Legal aid: points of principle of general importance (PoP)
Apply for a PoP statement to clarify a costs assessment principle or interpret a contractual assessment provision.
A PoP is a statement which seeks to clarify an existing provision of the contract or other guidance published by the Legal Aid Agency (LAA) relating to the assessment of costs.
An application to certify a PoP can be made by a provider, director or assessor following the submission of an appeal to an Independent Costs Assessor (ICA). It must be made no later than 21 days after the receipt of the ICA’s decision.
Anyone wishing to apply to certify a PoP should ensure they set out the exact wording of the PoP they want the Costs Appeals Committee to certify.
Any proposed PoPs must be phrased as a statement to be certified rather than a question to be answered and must raise a principle capable of general application.
Anyone wishing to make an application for the certification of a new PoP should refer to the PoP manual (PDF, 996KB, 157 pages) to see ones previously certified and refer to them as a guide to how they should be worded.
Costs appeals committee
This is the committee responsible for determining PoP applications. Once the committee has considered the application it can either certify or refuse to certify the PoP.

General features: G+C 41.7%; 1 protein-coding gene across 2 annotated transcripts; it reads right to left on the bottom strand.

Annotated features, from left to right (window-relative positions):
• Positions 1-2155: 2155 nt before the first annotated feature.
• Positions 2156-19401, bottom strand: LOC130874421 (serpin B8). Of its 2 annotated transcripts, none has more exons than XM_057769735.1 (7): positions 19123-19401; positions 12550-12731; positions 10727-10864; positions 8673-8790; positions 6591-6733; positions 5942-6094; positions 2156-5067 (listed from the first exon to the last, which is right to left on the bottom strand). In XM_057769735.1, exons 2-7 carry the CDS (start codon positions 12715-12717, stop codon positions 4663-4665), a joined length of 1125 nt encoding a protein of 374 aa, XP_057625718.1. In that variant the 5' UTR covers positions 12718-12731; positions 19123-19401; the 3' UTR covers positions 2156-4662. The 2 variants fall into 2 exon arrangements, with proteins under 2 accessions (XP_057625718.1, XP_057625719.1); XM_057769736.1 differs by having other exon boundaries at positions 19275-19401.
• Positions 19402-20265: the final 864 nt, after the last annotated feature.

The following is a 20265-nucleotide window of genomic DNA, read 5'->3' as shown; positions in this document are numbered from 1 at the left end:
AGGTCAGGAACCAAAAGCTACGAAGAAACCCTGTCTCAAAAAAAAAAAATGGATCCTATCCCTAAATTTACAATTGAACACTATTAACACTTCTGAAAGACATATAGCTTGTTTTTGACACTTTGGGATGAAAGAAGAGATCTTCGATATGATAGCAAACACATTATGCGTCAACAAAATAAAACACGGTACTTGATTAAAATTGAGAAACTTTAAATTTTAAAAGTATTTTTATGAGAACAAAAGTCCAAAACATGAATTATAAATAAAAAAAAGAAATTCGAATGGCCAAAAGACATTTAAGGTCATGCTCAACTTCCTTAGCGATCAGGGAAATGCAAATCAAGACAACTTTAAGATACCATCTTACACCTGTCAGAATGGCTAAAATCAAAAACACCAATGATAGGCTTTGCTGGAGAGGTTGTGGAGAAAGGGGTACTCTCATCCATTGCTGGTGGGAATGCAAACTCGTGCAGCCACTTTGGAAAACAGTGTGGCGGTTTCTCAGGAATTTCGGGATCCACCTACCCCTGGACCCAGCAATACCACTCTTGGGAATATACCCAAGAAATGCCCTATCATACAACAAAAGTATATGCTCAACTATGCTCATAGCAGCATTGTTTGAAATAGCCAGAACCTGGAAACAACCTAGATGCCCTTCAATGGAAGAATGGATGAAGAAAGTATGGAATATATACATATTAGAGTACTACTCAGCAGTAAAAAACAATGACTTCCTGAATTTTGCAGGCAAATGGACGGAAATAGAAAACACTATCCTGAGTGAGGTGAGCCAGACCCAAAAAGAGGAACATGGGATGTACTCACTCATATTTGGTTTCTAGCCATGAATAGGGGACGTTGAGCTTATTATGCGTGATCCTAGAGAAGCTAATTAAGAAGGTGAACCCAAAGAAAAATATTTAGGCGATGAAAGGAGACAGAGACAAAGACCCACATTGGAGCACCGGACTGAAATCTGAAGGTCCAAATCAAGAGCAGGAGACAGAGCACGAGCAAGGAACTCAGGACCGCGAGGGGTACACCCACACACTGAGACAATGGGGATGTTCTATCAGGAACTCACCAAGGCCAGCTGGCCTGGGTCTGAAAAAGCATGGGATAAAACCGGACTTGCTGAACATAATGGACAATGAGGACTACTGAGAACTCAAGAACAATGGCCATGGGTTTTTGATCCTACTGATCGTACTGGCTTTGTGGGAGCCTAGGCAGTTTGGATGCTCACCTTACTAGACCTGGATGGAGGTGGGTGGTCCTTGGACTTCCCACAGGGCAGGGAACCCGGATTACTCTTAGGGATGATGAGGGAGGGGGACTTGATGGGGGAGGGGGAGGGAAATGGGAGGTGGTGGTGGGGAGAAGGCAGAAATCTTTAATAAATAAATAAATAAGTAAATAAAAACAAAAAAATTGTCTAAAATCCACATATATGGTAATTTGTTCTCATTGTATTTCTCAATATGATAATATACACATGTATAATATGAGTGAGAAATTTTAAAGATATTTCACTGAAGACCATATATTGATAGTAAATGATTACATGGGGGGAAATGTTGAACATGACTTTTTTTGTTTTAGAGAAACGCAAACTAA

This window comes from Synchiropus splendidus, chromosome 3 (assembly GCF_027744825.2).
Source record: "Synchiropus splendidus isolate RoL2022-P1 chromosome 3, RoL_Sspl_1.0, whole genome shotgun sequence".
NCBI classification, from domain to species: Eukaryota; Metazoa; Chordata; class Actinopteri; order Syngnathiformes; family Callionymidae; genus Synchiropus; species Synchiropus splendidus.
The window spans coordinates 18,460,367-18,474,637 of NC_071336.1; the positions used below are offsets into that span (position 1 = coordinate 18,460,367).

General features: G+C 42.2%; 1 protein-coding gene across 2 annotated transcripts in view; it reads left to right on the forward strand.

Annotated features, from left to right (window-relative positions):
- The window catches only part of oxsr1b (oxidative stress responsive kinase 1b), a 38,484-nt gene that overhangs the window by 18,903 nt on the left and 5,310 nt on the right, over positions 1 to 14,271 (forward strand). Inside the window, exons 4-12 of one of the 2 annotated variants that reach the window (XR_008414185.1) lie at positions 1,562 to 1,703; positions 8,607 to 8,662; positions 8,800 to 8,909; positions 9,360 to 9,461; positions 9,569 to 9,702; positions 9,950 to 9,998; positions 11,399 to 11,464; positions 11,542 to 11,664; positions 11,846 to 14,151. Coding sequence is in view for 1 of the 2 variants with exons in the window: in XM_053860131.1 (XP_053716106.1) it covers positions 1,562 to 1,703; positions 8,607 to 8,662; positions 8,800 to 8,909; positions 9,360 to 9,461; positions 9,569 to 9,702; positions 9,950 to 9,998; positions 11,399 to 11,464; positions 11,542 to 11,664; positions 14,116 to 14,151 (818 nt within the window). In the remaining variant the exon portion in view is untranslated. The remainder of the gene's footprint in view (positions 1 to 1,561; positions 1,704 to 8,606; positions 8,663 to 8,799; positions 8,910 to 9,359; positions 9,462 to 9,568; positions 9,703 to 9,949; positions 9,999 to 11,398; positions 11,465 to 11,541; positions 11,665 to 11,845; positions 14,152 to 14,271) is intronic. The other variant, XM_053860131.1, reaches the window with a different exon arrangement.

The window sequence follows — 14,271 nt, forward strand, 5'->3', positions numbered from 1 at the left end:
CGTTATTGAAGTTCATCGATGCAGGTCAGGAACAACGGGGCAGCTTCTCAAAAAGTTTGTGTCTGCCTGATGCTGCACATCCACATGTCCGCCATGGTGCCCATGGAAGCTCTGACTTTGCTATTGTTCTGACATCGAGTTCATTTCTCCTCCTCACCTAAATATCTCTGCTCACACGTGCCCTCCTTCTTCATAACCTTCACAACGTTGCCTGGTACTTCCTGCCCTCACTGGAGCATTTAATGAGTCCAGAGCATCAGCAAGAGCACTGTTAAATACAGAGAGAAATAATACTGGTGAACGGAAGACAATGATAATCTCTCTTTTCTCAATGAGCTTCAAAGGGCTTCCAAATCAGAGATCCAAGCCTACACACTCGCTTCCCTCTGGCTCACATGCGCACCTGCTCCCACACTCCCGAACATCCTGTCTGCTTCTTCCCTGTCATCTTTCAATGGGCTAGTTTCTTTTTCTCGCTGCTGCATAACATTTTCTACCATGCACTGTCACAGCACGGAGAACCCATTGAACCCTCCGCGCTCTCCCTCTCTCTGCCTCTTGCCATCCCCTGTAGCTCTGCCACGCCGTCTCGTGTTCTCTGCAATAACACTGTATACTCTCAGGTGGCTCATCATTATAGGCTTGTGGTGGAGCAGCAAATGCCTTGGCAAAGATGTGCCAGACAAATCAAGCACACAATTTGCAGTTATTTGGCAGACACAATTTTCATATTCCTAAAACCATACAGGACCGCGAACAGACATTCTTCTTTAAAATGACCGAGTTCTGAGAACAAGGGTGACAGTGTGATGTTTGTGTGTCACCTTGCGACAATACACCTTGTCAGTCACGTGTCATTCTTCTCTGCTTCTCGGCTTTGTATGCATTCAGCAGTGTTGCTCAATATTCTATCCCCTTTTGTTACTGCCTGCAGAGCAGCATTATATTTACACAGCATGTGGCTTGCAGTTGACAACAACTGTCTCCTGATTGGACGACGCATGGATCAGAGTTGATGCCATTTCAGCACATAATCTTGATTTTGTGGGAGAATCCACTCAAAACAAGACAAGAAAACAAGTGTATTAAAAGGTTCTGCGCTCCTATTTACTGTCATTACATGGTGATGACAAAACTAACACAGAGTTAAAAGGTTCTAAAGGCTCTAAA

If the Costs Appeals Committee certifies a PoP, it becomes binding on cost assessors.
Make a Point of Principle application
Use the PoP manual (PDF, 996KB, 157 pages) to help you make your application.
You’ll also find the procedures for applying for PoPs are set out in the following places:
- paragraphs 6.78 to 6.86 of the standard civil contract 2013 specification
- paragraphs 6.79 to 6.87 of the standard civil contract 2010 specification
- paragraphs 8.30 to 8.38 of the standard crime contract 2010 specification
Previously certified PoPs can be found on the Legal Services Commission’s website archive pages.
Published: 1 June 2014
Updated: 20 February 2017
- Manual updated.
- First published.
From: Legal Aid Agency
Part of: Civil
Related guides: Appeals: assessments on controlled and licensed work